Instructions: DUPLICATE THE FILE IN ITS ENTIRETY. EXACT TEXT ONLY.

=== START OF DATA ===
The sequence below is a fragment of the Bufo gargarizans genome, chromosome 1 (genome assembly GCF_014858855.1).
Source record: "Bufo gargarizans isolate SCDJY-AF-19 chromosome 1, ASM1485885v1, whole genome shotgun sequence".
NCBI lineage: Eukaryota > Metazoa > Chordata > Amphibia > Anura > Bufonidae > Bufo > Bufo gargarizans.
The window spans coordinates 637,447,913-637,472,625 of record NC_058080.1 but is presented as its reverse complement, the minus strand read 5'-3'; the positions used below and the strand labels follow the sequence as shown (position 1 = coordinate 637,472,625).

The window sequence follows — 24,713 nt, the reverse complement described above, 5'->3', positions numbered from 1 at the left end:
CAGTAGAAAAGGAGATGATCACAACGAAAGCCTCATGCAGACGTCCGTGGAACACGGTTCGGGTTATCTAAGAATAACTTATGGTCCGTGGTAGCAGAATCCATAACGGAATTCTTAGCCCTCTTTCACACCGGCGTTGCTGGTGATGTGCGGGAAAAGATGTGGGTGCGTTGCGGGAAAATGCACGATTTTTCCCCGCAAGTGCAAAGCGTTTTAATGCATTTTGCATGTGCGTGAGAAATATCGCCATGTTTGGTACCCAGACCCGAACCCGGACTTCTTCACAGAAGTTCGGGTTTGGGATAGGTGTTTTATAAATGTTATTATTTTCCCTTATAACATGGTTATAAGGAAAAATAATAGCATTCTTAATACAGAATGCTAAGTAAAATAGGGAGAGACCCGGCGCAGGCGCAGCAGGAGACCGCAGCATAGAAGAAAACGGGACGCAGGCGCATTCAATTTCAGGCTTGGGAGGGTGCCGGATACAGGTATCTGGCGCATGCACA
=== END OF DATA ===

The sequence below is a fragment of the Bufo gargarizans genome, chromosome 1 (genome assembly GCF_014858855.1).
Source record: "Bufo gargarizans isolate SCDJY-AF-19 chromosome 1, ASM1485885v1, whole genome shotgun sequence".
NCBI lineage: Eukaryota > Metazoa > Chordata > Amphibia > Anura > Bufonidae > Bufo > Bufo gargarizans.
The window spans coordinates 637,447,913-637,472,625 of record NC_058080.1 but is presented as its reverse complement, the minus strand read 5'-3'; the positions used below and the strand labels follow the sequence as shown (position 1 = coordinate 637,472,625).

The window sequence follows — 24,713 nt, the reverse complement described above, 5'->3', positions numbered from 1 at the left end:
CAGTAGAAAAGGAGATGATCACAACGAAAGCCTCATGCAGACGTCCGTGGAACACGGTTCGGGTTATCTAAGAATAACTTATGGTCCGTGGTAGCAGAATCCATAACGGAATTCTTAGCCCTCTTTCACACCGGCGTTGCTGGTGATGTGCGGGAAAAGATGTGGGTGCGTTGCGGGAAAATGCACGATTTTTCCCCGCAAGTGCAAAGCGTTTTAATGCATTTTGCATGTGCGTGAGAAATATCGCCATGTTTGGTACCCAGACCCGAACCCGGACTTCTTCACAGAAGTTCGGGTTTGGGATAGGTGTTTTATAAATGTTATTATTTTCCCTTATAACATGGTTATAAGGAAAAATAATAGCATTCTTAATACAGAATGCTAAGTAAAATAGGGAGAGACCCGGCGCAGGCGCAGCAGGAGACCGCAGCATAGAAGAAAACGGGACGCAGGCGCATTCAATTTCAGGCTTGGGAGGGTGCCGGATACAGGTATCTGGCGCATGCACA